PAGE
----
I recently received an angry email from a farmer who wanted to know why his livestock, in this case Boer goats, had died after being imported from Namibia and South Africa. His point was that these goats were not as hardy as I had suggested in a previous column.
It’s difficult to ascertain precisely why this particular farmer’s goats died without better understanding how and where these goats were farmed.
Nonetheless, the first step for you as a buyer is to ensure that the livestock you purchase comes from a biome or climatic zone similar to the one in which you farm.
Dry vs wet conditions
To use goats and Namibia as an example, vast regions of that country are covered by bush, and the climate is generally dry compared with some other biomes in Africa, where grasslands often predominate, and heavy rain and wet conditions may be the norm.
Livestock adapted to browsing bushy plants in a dry desert biome will probably struggle to adapt to grassland grazing that may be wet for lengthy periods during the year.
Different regions and biomes present different challenges. Here are some important examples:
- Different ectoparasites: In South Africa, for instance, livestock from areas free of heartwater should never be transferred to areas where ticks that transmit heartwater are endemic. ‘Blocking’ techniques, where certain drugs are administered to newly introduced and unadapted animals, are available, but these don’t always work and can result in the overuse of strong livestock medicines.
- Different livestock diets: Livestock accustomed to browsing certain bush species, and thus used to extracting specific nutrients from such vegetation, may struggle to suddenly adapt to grasses or bushes with a significantly different nutrient make-up.
Even cattle or sheep breeds that go from sourveld to sweetveld areas and vice versa can have a hard time adapting. Livestock farming regions differ greatly, and farmers need to know which nutritional supplements are required for their particular area, as well as for the type of animals being farmed, as each type has its own nutritional and even drinking-water needs. For example, the Blackhead Persian sheep, which is typically farmed in arid biomes, requires far less water than the SA Mutton Merino.
- Different weather conditions: Humid farming areas will almost certainly have more disease-causing ectoparasites such as mosquitoes, flies and ticks than arid desert areas do. Livestock used to a wet environment may have built up a level of resistance against debilitating conditions such as footrot, while desert animals may be highly susceptible to such conditions if suddenly placed in a humid region. Different biomes often mean, too, that different internal parasites, such as wireworm, are more prevalent. Farmers need to be aware of the symptoms and know how to treat infected animals.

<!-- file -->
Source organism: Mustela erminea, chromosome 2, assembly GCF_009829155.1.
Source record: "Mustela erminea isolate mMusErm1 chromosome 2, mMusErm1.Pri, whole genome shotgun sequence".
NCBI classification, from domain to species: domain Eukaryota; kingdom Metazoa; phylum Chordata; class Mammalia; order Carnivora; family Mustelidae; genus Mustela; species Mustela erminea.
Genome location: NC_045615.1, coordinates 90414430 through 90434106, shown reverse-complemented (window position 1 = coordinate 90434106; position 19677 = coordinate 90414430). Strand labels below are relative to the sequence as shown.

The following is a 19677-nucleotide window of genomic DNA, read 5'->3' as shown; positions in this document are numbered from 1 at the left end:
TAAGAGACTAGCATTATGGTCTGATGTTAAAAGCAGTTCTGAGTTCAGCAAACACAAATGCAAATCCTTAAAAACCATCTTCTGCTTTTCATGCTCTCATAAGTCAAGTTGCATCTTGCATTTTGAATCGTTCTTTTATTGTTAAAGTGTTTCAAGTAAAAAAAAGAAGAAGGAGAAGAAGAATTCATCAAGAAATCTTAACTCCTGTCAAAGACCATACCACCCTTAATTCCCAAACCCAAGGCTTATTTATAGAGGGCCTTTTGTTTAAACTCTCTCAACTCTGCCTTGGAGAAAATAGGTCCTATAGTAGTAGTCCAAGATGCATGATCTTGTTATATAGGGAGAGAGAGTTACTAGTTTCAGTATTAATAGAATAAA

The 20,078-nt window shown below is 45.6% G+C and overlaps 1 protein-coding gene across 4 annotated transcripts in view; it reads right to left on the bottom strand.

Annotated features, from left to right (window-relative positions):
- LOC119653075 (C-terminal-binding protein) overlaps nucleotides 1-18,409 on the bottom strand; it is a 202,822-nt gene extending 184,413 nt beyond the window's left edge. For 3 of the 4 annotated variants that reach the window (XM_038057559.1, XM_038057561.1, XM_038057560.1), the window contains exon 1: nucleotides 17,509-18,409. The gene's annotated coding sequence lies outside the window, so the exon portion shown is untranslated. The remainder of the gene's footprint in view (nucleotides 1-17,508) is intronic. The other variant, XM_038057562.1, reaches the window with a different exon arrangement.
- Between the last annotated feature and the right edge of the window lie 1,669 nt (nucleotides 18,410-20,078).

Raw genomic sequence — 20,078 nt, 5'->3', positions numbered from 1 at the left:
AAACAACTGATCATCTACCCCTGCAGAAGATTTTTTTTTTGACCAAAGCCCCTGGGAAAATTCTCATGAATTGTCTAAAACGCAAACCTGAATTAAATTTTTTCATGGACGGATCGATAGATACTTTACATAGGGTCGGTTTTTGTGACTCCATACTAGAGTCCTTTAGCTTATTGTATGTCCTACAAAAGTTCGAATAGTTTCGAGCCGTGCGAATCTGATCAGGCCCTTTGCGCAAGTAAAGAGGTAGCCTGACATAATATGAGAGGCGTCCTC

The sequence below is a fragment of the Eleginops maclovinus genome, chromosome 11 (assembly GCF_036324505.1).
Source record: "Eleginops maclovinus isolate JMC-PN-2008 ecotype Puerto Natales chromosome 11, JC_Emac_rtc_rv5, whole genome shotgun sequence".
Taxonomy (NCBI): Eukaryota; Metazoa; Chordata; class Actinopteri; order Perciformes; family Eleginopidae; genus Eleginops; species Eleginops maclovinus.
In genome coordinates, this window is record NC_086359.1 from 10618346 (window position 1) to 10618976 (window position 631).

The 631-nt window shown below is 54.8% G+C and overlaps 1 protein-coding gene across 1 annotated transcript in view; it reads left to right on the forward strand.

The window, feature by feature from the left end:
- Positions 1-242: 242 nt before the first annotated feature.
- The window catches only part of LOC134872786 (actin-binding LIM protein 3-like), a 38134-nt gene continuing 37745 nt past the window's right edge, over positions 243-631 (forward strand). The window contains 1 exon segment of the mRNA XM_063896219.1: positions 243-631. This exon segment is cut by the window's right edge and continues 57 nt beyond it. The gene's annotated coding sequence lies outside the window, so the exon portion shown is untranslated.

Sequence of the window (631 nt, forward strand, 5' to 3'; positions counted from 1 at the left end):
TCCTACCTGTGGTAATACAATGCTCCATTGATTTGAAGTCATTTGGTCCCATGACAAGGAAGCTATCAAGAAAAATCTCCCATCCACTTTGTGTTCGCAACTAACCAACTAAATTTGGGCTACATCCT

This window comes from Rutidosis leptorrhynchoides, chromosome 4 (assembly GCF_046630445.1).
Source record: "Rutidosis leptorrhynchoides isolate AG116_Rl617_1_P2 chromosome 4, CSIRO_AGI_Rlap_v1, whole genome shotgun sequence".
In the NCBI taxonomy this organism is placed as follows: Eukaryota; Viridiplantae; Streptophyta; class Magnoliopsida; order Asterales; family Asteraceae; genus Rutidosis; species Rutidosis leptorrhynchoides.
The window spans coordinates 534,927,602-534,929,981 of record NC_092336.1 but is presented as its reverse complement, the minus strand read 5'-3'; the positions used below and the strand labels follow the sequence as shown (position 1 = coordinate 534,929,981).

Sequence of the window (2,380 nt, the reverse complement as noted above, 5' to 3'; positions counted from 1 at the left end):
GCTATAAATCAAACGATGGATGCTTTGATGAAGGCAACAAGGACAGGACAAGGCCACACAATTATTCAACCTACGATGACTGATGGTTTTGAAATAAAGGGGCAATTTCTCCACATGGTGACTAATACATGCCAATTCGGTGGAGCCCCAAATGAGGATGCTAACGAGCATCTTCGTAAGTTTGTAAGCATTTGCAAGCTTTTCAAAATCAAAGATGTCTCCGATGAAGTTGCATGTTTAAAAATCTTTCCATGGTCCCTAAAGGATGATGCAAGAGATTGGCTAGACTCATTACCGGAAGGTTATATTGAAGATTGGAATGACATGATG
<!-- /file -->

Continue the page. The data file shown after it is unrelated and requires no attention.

Medicating in a high-risk area
Some breeders and experts suggest that the use of livestock medication or vaccines be reduced or even stopped altogether, as these may harm the inherent immunity of a
flock or herd.
But I have found it beneficial to use certain vaccines, dips and drench doses on livestock that I believe may be exposed to parasites (both external and internal) they are unaccustomed to. I recommend doing this particularly in a high-risk area, where livestock from unknown backgrounds mingle.
I usually dip and dose livestock at the change of the seasons, because different weather conditions trigger the emergence of different parasites.
Managing the environment
The way in which livestock is kept can also affect their well-being. I have noticed that while sheep and cattle can be placed in feedlots, goats prefer open natural spaces. I have found feedlotting or kraaling them for lengthy periods can cause a number of health problems such as coccidiosis, lung infections, and scours (diarrhoea).
Finally, if you have livestock from a different biome to your own, visit your local farmer supply store and buy injectable or drench dose trace element and vitamin supplements that can help the animals that may be suffering shortages of these essential elements.
Shane Brody is involved in an outreach programme aimed at transferring skills to communal farmers.